How many of us in the future: is global population reaching 8 billion a problem?

Oluwatoni Olujinmi

The United Nations reports that global population topped 8 billion people on November 15, 2022. This marked an important turning point for humanity as it looks to the future. 

The United Nations applauded the population growth as a result of declining mortality rates and rising life expectancy. As of 2019, the average lifespan worldwide was 72.8 yrs, an increase of approximately 9 yrs from 1990. By 2050, the average lifespan is anticipated to be 77.2 yrs. 

In this article, we’ll take a look into the global population growth increase, the implication of reaching 8 billion and what the future looks like.

Global population reaching 8 billion

UN Secretary-General António Guterres stated: This is a time to celebrate our differences, recognize our common humanity, and be in awe of medical advancements that have drastically reduced maternal and infant mortality rates and extended lifespans.”

In his message for World Population Day, which coincided with the study, the United Nation head added: “Let us defend human rights and the capacity of all individuals to make informed decisions about whether and when to have children.” 

The Secretary-General declared, “We still live in a world of enormous gender disparity – and we are witnessing growing assaults on women’s rights, particularly on crucial health services.”

Environmental impact of global population hitting 8 billion

Increased human population puts a strain on the planet’s natural resources. Meanwhile, scientists agree that in the future decades, widespread migration and violence are expected outcomes of factors including high population increase and climate change. 

As the world’s population rises, there’s going to be less of everything, including food, water, electricity, and fuel. But the amount people consume is also crucial, showing that governments can make a significant difference by requiring a change in lifestyle habits.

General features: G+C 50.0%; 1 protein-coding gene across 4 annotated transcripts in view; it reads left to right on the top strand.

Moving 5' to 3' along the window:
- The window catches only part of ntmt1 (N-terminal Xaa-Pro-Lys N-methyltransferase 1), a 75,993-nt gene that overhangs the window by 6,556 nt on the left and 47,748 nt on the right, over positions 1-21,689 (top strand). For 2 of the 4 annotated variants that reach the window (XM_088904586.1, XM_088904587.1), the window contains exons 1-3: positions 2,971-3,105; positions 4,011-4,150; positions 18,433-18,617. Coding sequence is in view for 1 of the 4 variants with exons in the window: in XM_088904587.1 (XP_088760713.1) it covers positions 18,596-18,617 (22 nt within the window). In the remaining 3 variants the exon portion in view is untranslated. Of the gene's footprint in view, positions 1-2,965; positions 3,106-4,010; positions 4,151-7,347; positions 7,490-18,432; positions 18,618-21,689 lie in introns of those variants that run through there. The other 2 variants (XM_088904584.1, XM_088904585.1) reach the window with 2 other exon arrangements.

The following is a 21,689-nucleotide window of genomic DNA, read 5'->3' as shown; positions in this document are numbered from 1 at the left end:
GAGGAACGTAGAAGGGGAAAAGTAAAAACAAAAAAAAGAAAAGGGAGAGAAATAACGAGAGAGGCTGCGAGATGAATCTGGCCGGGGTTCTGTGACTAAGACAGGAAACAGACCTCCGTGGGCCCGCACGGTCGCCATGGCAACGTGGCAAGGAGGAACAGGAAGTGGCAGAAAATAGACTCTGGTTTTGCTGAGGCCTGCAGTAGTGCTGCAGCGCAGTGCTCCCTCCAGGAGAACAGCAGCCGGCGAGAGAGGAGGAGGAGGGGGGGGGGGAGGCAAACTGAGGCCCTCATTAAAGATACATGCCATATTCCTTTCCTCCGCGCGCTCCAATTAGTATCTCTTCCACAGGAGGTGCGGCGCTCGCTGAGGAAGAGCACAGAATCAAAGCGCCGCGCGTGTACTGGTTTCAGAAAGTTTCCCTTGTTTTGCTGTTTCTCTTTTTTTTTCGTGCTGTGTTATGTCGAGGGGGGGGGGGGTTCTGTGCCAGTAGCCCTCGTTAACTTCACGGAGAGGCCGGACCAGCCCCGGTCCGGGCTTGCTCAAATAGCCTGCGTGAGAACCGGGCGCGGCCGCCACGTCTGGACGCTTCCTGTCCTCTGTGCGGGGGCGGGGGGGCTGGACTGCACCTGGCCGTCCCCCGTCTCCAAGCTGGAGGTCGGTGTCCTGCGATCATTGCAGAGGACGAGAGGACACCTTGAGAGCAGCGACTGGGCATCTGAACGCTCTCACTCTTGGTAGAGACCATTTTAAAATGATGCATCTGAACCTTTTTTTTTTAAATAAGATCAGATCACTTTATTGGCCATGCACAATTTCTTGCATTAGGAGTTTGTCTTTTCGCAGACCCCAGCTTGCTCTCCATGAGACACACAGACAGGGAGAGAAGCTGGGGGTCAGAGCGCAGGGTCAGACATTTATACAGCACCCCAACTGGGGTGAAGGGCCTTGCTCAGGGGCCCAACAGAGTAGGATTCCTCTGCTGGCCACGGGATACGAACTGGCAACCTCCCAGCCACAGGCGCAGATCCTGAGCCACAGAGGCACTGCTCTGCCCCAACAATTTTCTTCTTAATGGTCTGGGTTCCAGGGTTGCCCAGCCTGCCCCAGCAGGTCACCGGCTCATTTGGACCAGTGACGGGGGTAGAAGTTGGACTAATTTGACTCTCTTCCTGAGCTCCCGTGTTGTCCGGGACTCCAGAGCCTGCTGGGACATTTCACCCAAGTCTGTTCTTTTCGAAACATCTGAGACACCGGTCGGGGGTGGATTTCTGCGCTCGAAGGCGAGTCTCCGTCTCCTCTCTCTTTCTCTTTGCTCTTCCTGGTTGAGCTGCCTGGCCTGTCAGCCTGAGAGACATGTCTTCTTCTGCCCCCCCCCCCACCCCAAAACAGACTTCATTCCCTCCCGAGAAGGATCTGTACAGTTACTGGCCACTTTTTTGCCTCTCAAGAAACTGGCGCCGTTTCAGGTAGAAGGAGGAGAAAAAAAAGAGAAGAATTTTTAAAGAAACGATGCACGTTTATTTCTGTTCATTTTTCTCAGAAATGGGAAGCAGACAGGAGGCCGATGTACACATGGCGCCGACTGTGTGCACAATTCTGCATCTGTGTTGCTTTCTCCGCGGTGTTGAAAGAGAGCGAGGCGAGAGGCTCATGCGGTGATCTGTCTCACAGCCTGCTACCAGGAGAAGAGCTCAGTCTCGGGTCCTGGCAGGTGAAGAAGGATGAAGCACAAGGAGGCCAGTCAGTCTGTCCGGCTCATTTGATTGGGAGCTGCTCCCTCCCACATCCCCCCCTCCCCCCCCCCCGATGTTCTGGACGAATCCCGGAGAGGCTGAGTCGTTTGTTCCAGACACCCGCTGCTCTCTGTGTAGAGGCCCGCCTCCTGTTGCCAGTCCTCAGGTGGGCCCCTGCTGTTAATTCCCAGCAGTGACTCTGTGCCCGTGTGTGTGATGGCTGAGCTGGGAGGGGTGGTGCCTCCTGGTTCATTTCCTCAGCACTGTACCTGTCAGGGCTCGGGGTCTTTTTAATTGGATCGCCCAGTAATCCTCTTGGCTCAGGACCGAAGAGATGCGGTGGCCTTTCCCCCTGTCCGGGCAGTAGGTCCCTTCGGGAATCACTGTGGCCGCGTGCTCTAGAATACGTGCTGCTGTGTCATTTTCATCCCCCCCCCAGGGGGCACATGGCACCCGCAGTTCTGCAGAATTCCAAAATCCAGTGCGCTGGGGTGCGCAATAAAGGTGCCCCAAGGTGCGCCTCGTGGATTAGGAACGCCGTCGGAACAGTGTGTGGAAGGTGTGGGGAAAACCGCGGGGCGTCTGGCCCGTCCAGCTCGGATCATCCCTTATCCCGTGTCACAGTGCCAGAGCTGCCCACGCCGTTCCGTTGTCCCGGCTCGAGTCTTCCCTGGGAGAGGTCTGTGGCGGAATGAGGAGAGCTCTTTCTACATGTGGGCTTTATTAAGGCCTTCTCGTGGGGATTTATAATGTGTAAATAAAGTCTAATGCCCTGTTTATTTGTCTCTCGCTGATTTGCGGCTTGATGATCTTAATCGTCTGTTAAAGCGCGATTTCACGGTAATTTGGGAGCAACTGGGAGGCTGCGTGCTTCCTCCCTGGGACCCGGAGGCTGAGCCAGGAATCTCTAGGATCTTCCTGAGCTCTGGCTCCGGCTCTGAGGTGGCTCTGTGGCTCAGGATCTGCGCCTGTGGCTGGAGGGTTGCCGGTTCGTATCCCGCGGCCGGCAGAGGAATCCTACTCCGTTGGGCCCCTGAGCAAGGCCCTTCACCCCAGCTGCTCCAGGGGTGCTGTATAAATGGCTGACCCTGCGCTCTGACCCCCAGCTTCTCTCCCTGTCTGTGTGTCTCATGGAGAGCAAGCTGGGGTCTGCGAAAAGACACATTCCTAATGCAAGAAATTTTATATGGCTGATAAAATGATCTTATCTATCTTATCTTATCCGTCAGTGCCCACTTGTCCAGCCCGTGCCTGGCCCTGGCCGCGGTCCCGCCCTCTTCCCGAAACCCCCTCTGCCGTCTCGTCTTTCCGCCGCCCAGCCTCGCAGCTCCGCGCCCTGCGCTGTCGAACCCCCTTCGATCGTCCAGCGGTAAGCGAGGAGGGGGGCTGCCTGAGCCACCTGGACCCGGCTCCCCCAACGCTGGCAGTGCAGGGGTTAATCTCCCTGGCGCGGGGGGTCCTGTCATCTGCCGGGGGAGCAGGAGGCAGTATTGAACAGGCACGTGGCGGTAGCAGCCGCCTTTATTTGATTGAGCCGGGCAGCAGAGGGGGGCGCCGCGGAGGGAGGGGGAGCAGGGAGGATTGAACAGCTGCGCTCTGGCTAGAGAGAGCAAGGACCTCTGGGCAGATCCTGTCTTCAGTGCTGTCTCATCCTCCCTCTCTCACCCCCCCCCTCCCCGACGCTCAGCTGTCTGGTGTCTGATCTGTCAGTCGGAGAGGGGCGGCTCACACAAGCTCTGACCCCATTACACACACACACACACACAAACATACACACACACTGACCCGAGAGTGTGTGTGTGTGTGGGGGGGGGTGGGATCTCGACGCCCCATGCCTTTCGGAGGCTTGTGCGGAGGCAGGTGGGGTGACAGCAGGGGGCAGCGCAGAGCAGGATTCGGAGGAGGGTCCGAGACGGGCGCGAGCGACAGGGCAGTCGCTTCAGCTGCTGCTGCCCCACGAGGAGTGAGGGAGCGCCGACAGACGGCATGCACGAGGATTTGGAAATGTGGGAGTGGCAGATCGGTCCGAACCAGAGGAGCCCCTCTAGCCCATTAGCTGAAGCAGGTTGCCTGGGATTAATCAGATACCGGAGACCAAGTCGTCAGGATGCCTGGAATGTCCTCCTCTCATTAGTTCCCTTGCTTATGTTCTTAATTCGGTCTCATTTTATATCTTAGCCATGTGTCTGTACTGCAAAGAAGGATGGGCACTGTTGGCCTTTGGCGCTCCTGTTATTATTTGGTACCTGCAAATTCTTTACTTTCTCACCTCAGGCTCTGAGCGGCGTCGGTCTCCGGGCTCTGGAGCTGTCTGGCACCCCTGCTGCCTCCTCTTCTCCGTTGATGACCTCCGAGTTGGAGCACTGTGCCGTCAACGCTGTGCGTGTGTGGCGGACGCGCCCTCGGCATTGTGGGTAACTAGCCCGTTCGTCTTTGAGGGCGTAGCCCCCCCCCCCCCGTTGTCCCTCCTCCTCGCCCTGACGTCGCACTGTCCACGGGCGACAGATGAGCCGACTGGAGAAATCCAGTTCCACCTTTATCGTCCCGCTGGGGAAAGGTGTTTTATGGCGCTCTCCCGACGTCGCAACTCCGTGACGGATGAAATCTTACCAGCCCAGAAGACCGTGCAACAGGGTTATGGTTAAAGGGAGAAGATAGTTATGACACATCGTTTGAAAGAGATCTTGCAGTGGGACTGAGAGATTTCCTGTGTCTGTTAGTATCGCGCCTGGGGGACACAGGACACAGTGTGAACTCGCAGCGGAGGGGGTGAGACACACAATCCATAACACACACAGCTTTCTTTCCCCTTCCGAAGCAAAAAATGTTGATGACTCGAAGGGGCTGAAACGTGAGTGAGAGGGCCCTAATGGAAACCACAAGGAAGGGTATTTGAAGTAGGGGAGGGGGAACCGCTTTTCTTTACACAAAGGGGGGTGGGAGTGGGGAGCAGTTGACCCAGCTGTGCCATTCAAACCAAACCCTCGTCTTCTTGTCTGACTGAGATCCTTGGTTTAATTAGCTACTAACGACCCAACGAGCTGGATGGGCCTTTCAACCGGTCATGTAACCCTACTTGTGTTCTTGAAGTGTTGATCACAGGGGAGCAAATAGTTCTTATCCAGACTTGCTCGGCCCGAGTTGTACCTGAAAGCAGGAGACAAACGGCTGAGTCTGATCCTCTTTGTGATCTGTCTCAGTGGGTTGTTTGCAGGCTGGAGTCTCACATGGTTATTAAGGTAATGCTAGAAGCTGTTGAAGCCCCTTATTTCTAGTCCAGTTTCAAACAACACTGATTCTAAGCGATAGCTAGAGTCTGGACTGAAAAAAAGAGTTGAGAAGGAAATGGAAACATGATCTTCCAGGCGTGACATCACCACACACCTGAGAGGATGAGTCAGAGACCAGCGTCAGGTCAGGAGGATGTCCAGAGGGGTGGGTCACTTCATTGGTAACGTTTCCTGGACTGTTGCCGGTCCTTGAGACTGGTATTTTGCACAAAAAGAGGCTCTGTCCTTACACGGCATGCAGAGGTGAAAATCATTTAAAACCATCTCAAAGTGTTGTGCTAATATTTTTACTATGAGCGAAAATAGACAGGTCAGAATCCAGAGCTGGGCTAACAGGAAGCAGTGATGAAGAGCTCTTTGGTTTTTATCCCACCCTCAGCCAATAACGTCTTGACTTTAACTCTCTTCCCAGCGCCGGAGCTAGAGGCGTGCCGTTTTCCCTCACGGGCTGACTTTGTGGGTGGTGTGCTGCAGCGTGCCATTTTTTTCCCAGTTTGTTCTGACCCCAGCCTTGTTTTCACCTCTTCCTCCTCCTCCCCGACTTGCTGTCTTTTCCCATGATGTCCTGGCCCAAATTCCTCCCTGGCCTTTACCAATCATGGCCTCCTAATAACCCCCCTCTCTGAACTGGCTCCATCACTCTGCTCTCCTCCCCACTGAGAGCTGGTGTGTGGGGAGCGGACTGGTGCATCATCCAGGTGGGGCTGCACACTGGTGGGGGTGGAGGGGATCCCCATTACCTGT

As shown in a 2020 assessment by the non-profit Oxfam International, the carbon emissions of the wealthiest 1%, or around 63 million individuals, were so much more than nearly twice emissions of the poorest half of humankind.

Experts predict that as African nations’ populations grow, they will face severe resource pressure. These countries are among those most at risk from the severe effects of climate change. And they are in urgent need of financial support.

Growth starting to slow exceptionally

There has been a doubling of the human population over the past 50 years, when 4 billion people lived on Earth. It took until 2011 for the world population to surpass 7 billion. Then in a little over a decade, another billion people adds on, hitting 8 million.

Most of the progress toward this goal was made by countries with lower middle incomes and low income. Much of the increase came from Asia and Africa, whereas experts predicted a drop in Europe’s population

India, which will surpass China as the world’s most populous country in the coming year, helped fuel growth in Asia. It is predicted that China’s population would decline during the next several decades. 

For the first moment since 1950, the rate of population growth worldwide fell below 1%. The current fertility rate, 2.3%, is much lower than the average fertility rate in 1950, which was 5%. By 2050, it is anticipated that the decline would slow to 2.1 births. Projections show that the population of the globe will reach 9 b in 2037 and 10 b in 2058. These figures reflecting a slowing rate of increase. 

According to the United Nations, the world’s population will reach 10.4 billion in the 2080s and will stay so until the end of the century.

What the future trend look like

A population of 8 billion means that everyone has a fair shot at happiness and respect. 

The UN secretary general Guterres has urged everyone to work toward a more equitable and united future.

The World Population Fund (UNFPA) noted that the day marks an opportunity to reflect on and appreciate the achievements of humanity. 

The United Nations Population Fund (UNFPA) declared that “greater shares of humanity are better informed and live a healthier life than at any point in history.”

The path to the prosperity and peace that everyone wants and deserves lies in communities that invest in their individuals, in their rights and choices.

Read also: What are the 17 UN Sustainable Development Goals: is the world on track to reach them by 2030?

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